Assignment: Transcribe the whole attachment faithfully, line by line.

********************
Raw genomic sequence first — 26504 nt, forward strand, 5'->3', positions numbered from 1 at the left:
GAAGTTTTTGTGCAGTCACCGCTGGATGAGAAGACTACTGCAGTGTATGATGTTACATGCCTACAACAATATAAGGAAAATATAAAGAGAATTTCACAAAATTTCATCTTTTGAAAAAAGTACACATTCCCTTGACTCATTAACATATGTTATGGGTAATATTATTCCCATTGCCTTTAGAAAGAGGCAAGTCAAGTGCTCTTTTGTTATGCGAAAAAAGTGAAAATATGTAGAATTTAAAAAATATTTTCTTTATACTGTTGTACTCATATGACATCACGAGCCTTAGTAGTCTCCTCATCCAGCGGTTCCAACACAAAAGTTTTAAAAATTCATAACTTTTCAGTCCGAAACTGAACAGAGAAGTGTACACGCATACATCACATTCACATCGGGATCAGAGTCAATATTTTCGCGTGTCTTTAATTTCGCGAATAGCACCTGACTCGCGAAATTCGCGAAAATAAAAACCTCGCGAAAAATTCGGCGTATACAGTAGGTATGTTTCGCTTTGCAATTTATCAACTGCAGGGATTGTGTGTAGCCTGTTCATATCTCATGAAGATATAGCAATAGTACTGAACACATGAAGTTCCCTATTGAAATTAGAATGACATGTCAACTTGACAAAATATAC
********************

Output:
Raw genomic sequence first — 26504 nt, forward strand, 5'->3', positions numbered from 1 at the left:
GAAGTTTTTGTGCAGTCACCGCTGGATGAGAAGACTACTGCAGTGTATGATGTTACATGCCTACAACAATATAAGGAAAATATAAAGAGAATTTCACAAAATTTCATCTTTTGAAAAAAGTACACATTCCCTTGACTCATTAACATATGTTATGGGTAATATTATTCCCATTGCCTTTAGAAAGAGGCAAGTCAAGTGCTCTTTTGTTATGCGAAAAAAGTGAAAATATGTAGAATTTAAAAAATATTTTCTTTATACTGTTGTACTCATATGACATCACGAGCCTTAGTAGTCTCCTCATCCAGCGGTTCCAACACAAAAGTTTTAAAAATTCATAACTTTTCAGTCCGAAACTGAACAGAGAAGTGTACACGCATACATCACATTCACATCGGGATCAGAGTCAATATTTTCGCGTGTCTTTAATTTCGCGAATAGCACCTGACTCGCGAAATTCGCGAAAATAAAAACCTCGCGAAAAATTCGGCGTATACAGTAGGTATGTTTCGCTTTGCAATTTATCAACTGCAGGGATTGTGTGTAGCCTGTTCATATCTCATGAAGATATAGCAATAGTACTGAACACATGAAGTTCCCTATTGAAATTAGAATGACATGTCAACTTGACAAAATATAC